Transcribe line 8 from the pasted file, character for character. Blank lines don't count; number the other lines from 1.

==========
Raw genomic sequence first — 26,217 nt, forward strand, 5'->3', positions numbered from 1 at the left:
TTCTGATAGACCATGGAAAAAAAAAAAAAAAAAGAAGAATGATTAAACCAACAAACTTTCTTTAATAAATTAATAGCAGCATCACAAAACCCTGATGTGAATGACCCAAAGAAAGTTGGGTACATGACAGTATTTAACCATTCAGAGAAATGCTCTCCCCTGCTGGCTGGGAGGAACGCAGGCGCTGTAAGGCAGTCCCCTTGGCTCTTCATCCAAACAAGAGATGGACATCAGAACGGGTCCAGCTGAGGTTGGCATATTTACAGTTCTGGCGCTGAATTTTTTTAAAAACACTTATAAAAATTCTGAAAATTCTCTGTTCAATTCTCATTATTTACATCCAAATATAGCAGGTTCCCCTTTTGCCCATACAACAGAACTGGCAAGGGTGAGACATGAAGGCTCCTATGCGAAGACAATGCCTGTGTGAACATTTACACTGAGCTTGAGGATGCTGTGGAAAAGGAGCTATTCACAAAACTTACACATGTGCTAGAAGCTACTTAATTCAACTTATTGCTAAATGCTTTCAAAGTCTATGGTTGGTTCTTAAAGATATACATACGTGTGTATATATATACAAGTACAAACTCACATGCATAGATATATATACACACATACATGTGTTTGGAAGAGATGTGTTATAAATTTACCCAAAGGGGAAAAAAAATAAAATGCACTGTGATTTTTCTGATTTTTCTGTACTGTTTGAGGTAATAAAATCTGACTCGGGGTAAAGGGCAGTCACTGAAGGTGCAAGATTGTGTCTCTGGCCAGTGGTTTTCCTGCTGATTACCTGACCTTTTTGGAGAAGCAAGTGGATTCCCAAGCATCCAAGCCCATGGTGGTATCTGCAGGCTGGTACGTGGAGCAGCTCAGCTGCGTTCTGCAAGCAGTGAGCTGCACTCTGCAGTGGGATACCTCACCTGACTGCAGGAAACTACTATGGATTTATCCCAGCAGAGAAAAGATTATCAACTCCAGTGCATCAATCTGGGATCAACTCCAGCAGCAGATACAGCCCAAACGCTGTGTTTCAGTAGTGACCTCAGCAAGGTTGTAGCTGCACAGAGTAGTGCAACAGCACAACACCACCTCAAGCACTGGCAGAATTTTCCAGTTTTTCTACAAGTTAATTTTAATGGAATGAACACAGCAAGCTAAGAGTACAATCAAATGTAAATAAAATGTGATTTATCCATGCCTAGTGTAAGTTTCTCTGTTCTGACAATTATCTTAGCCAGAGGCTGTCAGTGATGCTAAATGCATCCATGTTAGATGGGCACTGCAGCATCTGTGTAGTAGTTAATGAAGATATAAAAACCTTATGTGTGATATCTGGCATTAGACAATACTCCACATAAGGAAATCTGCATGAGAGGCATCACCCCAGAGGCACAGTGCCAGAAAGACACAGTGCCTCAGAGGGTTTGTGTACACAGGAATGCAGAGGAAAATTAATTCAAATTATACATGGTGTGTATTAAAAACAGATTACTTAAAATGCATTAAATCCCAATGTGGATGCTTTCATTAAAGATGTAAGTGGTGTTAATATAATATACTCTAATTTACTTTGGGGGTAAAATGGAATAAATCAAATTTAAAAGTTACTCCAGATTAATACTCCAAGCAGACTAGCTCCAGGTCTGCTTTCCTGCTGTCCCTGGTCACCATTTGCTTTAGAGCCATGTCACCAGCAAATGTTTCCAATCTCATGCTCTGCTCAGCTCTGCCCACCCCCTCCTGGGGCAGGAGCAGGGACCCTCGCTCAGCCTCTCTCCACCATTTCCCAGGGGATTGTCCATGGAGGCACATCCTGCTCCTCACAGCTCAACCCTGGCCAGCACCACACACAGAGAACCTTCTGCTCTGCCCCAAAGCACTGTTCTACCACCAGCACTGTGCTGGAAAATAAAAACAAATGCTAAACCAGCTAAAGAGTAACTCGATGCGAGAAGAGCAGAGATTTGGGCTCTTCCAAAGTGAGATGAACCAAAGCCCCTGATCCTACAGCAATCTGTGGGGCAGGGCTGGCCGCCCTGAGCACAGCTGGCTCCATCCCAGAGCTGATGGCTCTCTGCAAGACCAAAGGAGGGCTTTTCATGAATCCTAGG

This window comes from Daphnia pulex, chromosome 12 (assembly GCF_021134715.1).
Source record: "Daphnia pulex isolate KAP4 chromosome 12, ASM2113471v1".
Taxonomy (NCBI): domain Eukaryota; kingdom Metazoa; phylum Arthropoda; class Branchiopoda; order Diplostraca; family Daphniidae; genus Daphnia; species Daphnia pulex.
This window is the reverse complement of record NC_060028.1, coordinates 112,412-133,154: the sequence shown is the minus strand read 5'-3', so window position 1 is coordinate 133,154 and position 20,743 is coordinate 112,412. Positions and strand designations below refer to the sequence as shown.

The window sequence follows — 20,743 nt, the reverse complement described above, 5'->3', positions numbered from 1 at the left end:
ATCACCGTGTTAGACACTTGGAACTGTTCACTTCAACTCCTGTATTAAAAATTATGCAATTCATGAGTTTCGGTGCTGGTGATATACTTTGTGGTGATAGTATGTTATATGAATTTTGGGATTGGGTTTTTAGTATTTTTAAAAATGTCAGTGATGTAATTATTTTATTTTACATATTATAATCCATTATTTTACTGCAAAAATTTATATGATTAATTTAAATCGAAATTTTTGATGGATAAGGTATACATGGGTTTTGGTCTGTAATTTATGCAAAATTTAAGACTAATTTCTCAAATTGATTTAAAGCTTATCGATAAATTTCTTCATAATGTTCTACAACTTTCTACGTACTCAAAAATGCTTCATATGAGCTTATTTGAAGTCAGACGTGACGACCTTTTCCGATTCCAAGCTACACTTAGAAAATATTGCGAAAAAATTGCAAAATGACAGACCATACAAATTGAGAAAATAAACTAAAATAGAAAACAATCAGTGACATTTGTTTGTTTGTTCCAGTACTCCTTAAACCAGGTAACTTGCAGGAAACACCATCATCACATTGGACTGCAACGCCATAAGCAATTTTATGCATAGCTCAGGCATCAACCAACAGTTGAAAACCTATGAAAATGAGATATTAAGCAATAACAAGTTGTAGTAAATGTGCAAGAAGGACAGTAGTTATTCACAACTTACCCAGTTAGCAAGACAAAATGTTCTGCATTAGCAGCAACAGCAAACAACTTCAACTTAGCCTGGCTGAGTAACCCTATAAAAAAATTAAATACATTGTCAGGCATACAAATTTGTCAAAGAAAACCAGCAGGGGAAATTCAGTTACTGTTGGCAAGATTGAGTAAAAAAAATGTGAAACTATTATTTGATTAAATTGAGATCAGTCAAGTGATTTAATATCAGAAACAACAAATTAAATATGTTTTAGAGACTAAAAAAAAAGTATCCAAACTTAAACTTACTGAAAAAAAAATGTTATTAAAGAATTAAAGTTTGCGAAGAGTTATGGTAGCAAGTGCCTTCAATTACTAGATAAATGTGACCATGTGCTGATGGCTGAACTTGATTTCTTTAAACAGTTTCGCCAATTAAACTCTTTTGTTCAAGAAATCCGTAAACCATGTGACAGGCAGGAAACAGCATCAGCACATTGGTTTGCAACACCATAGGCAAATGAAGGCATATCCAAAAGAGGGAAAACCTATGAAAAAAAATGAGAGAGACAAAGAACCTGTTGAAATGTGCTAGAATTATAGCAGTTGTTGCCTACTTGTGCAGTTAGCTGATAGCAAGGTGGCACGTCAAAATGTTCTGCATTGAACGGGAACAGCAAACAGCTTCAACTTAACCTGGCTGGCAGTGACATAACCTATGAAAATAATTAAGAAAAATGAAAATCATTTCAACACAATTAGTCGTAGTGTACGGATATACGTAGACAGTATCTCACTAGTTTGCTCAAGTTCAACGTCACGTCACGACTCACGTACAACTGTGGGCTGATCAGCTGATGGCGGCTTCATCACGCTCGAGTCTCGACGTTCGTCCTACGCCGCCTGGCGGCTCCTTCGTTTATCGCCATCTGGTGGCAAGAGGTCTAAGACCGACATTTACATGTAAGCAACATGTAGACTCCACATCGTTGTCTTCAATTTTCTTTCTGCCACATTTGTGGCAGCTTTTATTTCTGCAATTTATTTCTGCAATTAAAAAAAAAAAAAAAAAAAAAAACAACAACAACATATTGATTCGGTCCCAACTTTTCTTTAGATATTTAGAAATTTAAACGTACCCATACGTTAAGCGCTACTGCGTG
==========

ATCACCGTGTTAGACACTTGGAACTGTTCACTTCAACTCCTGTATTAAAAATTATGCAATTCATGAGTTTCGGTGCTGGTGATATACTTTGTGGTGATAGTATGTTATATGAATTTTGGGATTGGGTTTTTAGTATTTTTAAAAATGTCAGTGATGTAATTATTTTATTTTACATATTATAATCCATTATTTTACTGCAAAAATTTATATGATTAATTTAAATCGAAATTTTTGATGGATAAGGTATACATGGGTTTTGGTCTGTAATTTATGCAAAATTTAAGACTAATTTCTCAAATTGATTTAAAGCTTATCGATAAATTTCTTCATAATGTTCTACAACTTTCTACGTACTCAAAAATGCTTCATATGAGCTTATTTGAAGTCAGACGTGACGACCTTTTCCGATTCCAAGCTACACTTAGAAAATATTGCGAAAAAATTGCAAAATGACAGACCATACAAATTGAGAAAATAAACTAAAATAGAAAACAATCAGTGACATTTGTTTGTTTGTTCCAGTACTCCTTAAACCAGGTAACTTGCAGGAAACACCATCATCACATTGGACTGCAACGCCATAAGCAATTTTATGCATAGCTCAGGCATCAACCAACAGTTGAAAACCTATGAAAATGAGATATTAAGCAATAACAAGTTGTAGTAAATGTGCAAGAAGGACAGTAGTTATTCACAACTTACCCAGTTAGCAAGACAAAATGTTCTGCATTAGCAGCAACAGCAAACAACTTCAACTTAGCCTGGCTGAGTAACCCTATAAAAAAATTAAATACATTGTCAGGCATACAAATTTGTCAAAGAAAACCAGCAGGGGAAATTCAGTTACTGTTGGCAAGATTGAGTAAAAAAAATGTGAAACTATTATTTGATTAAATTGAGATCAGTCAAGTGATTTAATATCAGAAACAACAAATTAAATATGTTTTAGAGACTAAAAAAAAAGTATCCAAACTTAAACTTACTGAAAAAAAAATGTTATTAAAGAATTAAAGTTTGCGAAGAGTTATGGTAGCAAGTGCCTTCAATTACTAGATAAATGTGACCATGTGCTGATGGCTGAACTTGATTTCTTTAAACAGTTTCGCCAATTAAACTCTTTTGTTCAAGAAATCCGTAAACCATGTGACAGGCAGGAAACAGCATCAGCACATTGGTTTGCAACACCATAGGCAAATGAAGGCATATCCAAAAGAGGGAAAACCTATGAAAAAAAATGAGAGAGACAAAGAACCTGTTGAAATGTGCTAGAATTATAGCAGTTGTTGCCTACTTGTGCAGTTAGCTGATAGCAAGGTGGCACGTCAAAATGTTCTGCATTGAACGGGAACAGCAAACAGCTTCAACTTAACCTGGCTGGCAGTGACATAACCTATGAAAATAATTAAGAAAAATGAAAATCATTTCAACACAATTAGTCGTAGTGTACGGATATACGTAGACAGTATCTCACTAGTTTGCTCAAGTTCAACGTCACGTCACGACTCACGTACAACTGTGGGCTGATCAGCTGATGGCGGCTTCATCACGCTCGAGTCTCGACGTTCGTCCTACGCCGCCTGGCGGCTCCTTCGTTTATCGCCATCTGGTGGCAAGAGGTCTAAGACCGACATTTACATGTAAGCAACATGTAGACTCCACATCGTTGTCTTCAATTTTCTTTCTGCCACATTTGTGGCAGCTTTTATTTCTGCAATTTATTTCTGCAATTAAAAAAAAAAAAAAAAAAAAAAACAACAACAACATATTGATTCGGTCCCAACTTTTCTTTAGATATTTAGAAATTTAAACGTACCCATACGTTAAGCGCTACTGCGTG